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Last year I purchased the Bravo Audio mini tube amp on eBay. It was more out of curiosity than anything else and the low price made it easy to pull the trigger. It took two weeks but the package made it to Singapore in one piece. 

 

First impression

 

This amp is tiny! Compared to the other desktop amps I used over the years, this must be the smallest tube amp ever. If you fold an iPod in half you get about the same size. Build quality is nice and I really like the design which is minimalist and looks really cool. The tube, a Chinese 12AU7 sticks out of a hole in the plexiglass upper cover which makes it a bit vulnerable. Fortunately it was separately packed and slid into its socket without problem. All components look first class. Turning the amp over I could see that the soldering was neatly done.

 

The headphone plug is a large 1/4 inch one which is okay as I intend to use this mainly with my Sennheiser HD 650.

 

The separate 24V PSU is standard and comes with the powerplug of your choice (mine is a UK standard for Singapore). The powerswitch is of the "push" variety and doesn't cause a "plop" when you switch the amp on.

 

The tube does tend to get hot so be very careful touching it when it is switched on. 

 

Sonic performance

 

My test setup is as follows:

 

Source 1: Macbook Air

Source 2: iPod 5 Gen with dock out

 

For comparison I also used my new iBasso DX100 (without amp because it has one built-in)

 

Headphones:

 

Sennheiser HD650

UE TF10 

B&W P5

 

The first two are probably burned in more as my P5 was only bough a month ago bigsmile_face.gif

 

For comparison I used the same sources without any amplification and as piece de resistance my iBasso DX100. I sold most of my other amps so I can't make a 1-to-1 comparison but I do remember most of their signatures.

 

All files are Apple Lossless or FLAC. I also tested some 24/96 coded lossless files. As this is a test of the amplifier, I didn't use a separate DAC. Whenever I test a component, I like to keep the chain as minimal as possible.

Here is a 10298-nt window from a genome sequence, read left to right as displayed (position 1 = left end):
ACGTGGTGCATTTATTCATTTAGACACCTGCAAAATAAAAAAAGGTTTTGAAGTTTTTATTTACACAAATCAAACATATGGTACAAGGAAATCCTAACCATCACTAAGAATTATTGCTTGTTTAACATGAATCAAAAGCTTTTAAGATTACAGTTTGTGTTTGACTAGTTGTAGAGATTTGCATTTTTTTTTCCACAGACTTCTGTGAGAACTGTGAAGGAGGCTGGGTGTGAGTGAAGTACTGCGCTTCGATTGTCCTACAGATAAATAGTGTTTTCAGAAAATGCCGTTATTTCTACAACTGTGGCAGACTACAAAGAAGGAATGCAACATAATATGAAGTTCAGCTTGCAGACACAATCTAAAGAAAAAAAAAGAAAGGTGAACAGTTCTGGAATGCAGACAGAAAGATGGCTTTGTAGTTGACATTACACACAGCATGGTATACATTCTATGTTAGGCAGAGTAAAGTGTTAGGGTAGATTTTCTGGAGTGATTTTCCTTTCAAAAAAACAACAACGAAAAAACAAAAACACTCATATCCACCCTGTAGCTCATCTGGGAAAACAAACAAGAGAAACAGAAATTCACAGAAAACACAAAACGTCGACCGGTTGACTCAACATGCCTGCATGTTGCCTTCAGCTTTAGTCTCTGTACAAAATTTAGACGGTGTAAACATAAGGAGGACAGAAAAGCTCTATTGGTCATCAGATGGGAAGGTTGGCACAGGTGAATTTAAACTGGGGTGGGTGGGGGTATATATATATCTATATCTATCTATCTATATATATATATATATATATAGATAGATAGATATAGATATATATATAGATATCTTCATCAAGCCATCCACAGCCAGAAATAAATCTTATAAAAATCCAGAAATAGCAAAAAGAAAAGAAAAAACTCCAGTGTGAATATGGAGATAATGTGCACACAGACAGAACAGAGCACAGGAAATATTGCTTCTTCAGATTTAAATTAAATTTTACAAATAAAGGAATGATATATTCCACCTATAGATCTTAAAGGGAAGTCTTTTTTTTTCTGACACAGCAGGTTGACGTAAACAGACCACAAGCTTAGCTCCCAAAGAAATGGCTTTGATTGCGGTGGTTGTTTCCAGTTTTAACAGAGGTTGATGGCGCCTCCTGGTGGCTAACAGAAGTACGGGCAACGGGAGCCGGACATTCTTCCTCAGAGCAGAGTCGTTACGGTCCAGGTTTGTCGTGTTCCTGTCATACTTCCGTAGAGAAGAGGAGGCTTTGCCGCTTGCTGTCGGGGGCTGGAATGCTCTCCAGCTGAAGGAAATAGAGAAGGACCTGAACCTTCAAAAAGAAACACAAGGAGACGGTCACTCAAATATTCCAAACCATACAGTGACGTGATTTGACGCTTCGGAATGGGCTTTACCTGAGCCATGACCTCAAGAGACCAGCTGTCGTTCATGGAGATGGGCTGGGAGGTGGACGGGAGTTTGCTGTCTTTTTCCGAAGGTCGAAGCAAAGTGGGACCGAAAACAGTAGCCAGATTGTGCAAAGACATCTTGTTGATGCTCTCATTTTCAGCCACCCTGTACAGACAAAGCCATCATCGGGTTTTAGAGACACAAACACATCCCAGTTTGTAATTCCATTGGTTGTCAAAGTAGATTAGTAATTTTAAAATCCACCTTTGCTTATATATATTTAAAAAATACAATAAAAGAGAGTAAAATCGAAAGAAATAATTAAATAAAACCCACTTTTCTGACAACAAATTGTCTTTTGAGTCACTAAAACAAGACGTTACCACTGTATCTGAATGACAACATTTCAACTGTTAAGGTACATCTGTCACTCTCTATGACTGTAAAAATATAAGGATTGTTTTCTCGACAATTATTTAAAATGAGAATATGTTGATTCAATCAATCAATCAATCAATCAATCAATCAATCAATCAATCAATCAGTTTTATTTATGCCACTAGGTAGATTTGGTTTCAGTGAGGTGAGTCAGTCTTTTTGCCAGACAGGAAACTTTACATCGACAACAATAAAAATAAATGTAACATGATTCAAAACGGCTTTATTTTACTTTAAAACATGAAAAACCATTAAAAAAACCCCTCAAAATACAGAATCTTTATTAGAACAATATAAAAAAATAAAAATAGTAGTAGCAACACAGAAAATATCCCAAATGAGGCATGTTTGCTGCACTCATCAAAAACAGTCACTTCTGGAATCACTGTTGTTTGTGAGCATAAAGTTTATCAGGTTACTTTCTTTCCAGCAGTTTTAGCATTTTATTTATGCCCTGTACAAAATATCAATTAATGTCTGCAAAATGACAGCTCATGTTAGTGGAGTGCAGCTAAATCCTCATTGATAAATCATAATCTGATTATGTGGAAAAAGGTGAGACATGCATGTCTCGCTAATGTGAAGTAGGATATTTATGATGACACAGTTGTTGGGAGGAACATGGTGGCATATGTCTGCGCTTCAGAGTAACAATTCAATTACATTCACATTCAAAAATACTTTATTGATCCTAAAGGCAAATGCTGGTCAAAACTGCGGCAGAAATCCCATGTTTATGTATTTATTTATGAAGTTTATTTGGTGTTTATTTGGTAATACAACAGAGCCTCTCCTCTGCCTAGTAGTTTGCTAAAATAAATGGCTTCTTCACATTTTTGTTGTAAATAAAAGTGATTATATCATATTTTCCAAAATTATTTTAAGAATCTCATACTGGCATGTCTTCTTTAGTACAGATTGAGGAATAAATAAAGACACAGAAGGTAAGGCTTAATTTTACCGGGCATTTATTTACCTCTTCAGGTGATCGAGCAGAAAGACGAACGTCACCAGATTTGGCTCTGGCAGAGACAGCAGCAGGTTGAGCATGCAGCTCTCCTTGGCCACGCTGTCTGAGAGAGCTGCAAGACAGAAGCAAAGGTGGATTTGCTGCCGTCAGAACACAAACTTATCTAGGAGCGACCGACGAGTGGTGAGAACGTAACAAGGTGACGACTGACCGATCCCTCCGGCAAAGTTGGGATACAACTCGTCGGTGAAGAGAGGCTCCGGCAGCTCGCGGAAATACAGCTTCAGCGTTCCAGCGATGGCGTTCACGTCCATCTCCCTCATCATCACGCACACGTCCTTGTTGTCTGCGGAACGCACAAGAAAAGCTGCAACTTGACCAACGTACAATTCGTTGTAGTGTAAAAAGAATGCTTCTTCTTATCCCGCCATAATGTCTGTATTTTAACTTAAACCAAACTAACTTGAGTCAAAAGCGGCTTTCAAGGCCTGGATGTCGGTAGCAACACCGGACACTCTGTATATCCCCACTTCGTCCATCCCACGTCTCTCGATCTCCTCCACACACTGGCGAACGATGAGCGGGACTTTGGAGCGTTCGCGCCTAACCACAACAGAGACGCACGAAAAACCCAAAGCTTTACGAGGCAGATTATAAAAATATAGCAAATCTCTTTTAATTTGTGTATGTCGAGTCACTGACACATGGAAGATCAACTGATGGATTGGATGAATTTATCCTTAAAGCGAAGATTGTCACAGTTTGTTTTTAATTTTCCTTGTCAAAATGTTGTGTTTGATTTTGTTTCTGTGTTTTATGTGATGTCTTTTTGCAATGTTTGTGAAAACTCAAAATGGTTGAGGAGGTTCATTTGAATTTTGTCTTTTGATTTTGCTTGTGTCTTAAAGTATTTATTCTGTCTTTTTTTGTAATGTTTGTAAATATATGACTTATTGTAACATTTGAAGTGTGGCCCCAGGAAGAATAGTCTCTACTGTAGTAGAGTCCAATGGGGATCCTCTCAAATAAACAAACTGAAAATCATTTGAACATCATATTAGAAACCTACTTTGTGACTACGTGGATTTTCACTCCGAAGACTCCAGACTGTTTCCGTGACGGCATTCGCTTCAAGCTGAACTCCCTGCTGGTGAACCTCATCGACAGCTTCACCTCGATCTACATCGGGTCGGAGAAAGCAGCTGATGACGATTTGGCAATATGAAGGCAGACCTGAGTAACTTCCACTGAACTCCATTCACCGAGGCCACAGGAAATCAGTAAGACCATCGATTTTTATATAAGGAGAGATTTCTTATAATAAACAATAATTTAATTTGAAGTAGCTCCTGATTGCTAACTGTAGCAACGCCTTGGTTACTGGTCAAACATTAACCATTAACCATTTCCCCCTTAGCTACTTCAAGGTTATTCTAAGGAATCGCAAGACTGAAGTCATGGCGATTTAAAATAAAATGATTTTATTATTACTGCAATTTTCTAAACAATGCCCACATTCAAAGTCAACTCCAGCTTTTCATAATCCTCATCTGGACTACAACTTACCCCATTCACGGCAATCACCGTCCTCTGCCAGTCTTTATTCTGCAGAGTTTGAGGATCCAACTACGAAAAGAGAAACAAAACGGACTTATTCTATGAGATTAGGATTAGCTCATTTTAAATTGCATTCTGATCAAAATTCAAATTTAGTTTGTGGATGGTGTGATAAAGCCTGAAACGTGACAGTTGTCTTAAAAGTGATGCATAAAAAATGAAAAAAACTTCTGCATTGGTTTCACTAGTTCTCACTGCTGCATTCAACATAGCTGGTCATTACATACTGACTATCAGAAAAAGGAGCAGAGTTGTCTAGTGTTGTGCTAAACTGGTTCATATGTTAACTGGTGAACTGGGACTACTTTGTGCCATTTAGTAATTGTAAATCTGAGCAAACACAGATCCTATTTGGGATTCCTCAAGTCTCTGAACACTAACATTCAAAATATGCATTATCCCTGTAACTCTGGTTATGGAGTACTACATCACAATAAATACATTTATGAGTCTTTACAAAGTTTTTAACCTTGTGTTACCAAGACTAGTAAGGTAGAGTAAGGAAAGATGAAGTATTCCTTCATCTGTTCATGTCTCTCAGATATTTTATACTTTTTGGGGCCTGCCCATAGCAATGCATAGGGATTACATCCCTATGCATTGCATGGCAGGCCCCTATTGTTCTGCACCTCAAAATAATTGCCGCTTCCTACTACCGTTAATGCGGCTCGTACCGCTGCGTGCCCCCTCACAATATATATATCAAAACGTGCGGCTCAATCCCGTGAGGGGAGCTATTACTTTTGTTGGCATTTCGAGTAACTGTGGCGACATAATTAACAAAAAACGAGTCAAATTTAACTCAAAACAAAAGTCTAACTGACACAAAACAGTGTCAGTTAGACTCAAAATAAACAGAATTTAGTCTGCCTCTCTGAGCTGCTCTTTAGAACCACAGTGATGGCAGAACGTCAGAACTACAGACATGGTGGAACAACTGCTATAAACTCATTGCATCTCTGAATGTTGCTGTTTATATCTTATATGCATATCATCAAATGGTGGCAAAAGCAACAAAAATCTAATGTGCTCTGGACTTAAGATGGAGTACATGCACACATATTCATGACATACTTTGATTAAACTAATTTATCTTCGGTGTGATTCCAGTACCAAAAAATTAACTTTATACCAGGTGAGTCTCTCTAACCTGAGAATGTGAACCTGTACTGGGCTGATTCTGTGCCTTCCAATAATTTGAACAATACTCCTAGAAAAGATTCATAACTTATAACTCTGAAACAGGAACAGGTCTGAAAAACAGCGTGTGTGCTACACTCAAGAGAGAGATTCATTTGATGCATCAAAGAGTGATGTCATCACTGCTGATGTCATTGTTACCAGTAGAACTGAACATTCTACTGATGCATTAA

First up was Howard Shore, "The Lord of The Rings 1 OST, The Fellowship of the Ring". I'm intensely familiar with this piece as I have listened to it ever since it came out on CD.  The Macbook Air has a clean out as it does not contain a hard drive. The Bravo Audio lends a warm touch to the sound. Layering (the 3D space between instruments) is okay, although I do tend to hear a bit of overlap. My DX100 has very precise layering and a much more overwhelming sound but is off course a bit more expensive (15 times to be precise). The Bravo Audio acts exactly like a tube amp should. I used to own a Vincent tube amp, which is a giant compared to the B.A. but this little dwarf can hold it's own. The iPod makes the soundstage shrink a little compared to the DX100 but the layering is about the same.

 

Let's try some bass heavy tracks. 50 Cents is part of my standard testing tracks, although I have long ago starting to dislike Fiddy. Again, the BA holds it's own, although the bass on the TF10 is not as clean and precise as the DX100 or even the MBA without amplification and with the same IEMs. This stands to reason as the tube has quite a bit of influence here and I tend to favor non-EQ-ed music.

 

Third up is a 24/96 track of Bob Marley "Redemption Song". The iPod can't handle this so it's up to the MBA to carry the flag. Again the details on the DX100 are sublime. I love the synergy between it and my P5. Surprisingly the Bravo Audio holds it's own! It sounds even better with my HD650 than the DX100. The little amp has more power than the build-in amp of the iBasso and isn't afraid to show it!

 

Conclusion

 

For 70 bucks you get a very fun little amp that is miles beyond the more commercial docks and amps. It pairs well with my HD650, although the P5 and UE10 tend to favor my DX100. Off course the Bravo Audio isn't portable, despite it's size so as a desktop choice you can't go wrong for the price. I've owned the Bravo Audio for quite a while now and the only thing that I didn't like is the fact that the power supply died right after my test and it's hard to find a proper 24V PSU that isn't more expensive than the whole package. I'm considering buying another one just so I have it working again.

 

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Edited by Singapura - 5/18/12 at 10:24pm